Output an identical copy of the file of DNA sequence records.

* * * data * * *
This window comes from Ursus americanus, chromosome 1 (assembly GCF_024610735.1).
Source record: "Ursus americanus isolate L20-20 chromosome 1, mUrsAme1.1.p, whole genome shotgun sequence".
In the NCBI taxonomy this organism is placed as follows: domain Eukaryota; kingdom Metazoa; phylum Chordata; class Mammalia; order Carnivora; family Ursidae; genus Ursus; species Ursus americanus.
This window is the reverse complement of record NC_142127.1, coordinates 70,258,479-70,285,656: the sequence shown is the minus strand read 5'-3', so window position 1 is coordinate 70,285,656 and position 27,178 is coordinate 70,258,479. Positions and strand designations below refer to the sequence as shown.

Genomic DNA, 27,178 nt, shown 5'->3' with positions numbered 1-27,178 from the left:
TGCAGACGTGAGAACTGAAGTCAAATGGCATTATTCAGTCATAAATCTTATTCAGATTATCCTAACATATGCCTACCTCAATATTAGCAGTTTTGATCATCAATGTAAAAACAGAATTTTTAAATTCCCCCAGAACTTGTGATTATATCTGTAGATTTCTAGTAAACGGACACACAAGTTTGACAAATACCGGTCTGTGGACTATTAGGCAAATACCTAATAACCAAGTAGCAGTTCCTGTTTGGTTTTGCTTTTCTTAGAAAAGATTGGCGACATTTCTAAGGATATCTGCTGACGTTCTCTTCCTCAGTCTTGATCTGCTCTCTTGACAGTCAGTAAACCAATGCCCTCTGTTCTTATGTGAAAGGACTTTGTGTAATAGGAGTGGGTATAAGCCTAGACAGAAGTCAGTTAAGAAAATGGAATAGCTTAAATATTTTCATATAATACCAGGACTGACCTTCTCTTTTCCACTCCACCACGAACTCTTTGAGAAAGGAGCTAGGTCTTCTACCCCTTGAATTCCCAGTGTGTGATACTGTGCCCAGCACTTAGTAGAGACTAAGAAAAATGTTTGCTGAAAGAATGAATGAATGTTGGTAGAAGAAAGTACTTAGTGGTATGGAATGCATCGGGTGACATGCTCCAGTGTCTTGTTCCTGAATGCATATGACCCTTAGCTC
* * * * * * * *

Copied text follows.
This window comes from Ursus americanus, chromosome 1 (assembly GCF_024610735.1).
Source record: "Ursus americanus isolate L20-20 chromosome 1, mUrsAme1.1.p, whole genome shotgun sequence".
In the NCBI taxonomy this organism is placed as follows: domain Eukaryota; kingdom Metazoa; phylum Chordata; class Mammalia; order Carnivora; family Ursidae; genus Ursus; species Ursus americanus.
This window is the reverse complement of record NC_142127.1, coordinates 70,258,479-70,285,656: the sequence shown is the minus strand read 5'-3', so window position 1 is coordinate 70,285,656 and position 27,178 is coordinate 70,258,479. Positions and strand designations below refer to the sequence as shown.

Genomic DNA, 27,178 nt, shown 5'->3' with positions numbered 1-27,178 from the left:
TGCAGACGTGAGAACTGAAGTCAAATGGCATTATTCAGTCATAAATCTTATTCAGATTATCCTAACATATGCCTACCTCAATATTAGCAGTTTTGATCATCAATGTAAAAACAGAATTTTTAAATTCCCCCAGAACTTGTGATTATATCTGTAGATTTCTAGTAAACGGACACACAAGTTTGACAAATACCGGTCTGTGGACTATTAGGCAAATACCTAATAACCAAGTAGCAGTTCCTGTTTGGTTTTGCTTTTCTTAGAAAAGATTGGCGACATTTCTAAGGATATCTGCTGACGTTCTCTTCCTCAGTCTTGATCTGCTCTCTTGACAGTCAGTAAACCAATGCCCTCTGTTCTTATGTGAAAGGACTTTGTGTAATAGGAGTGGGTATAAGCCTAGACAGAAGTCAGTTAAGAAAATGGAATAGCTTAAATATTTTCATATAATACCAGGACTGACCTTCTCTTTTCCACTCCACCACGAACTCTTTGAGAAAGGAGCTAGGTCTTCTACCCCTTGAATTCCCAGTGTGTGATACTGTGCCCAGCACTTAGTAGAGACTAAGAAAAATGTTTGCTGAAAGAATGAATGAATGTTGGTAGAAGAAAGTACTTAGTGGTATGGAATGCATCGGGTGACATGCTCCAGTGTCTTGTTCCTGAATGCATATGACCCTTAGCTC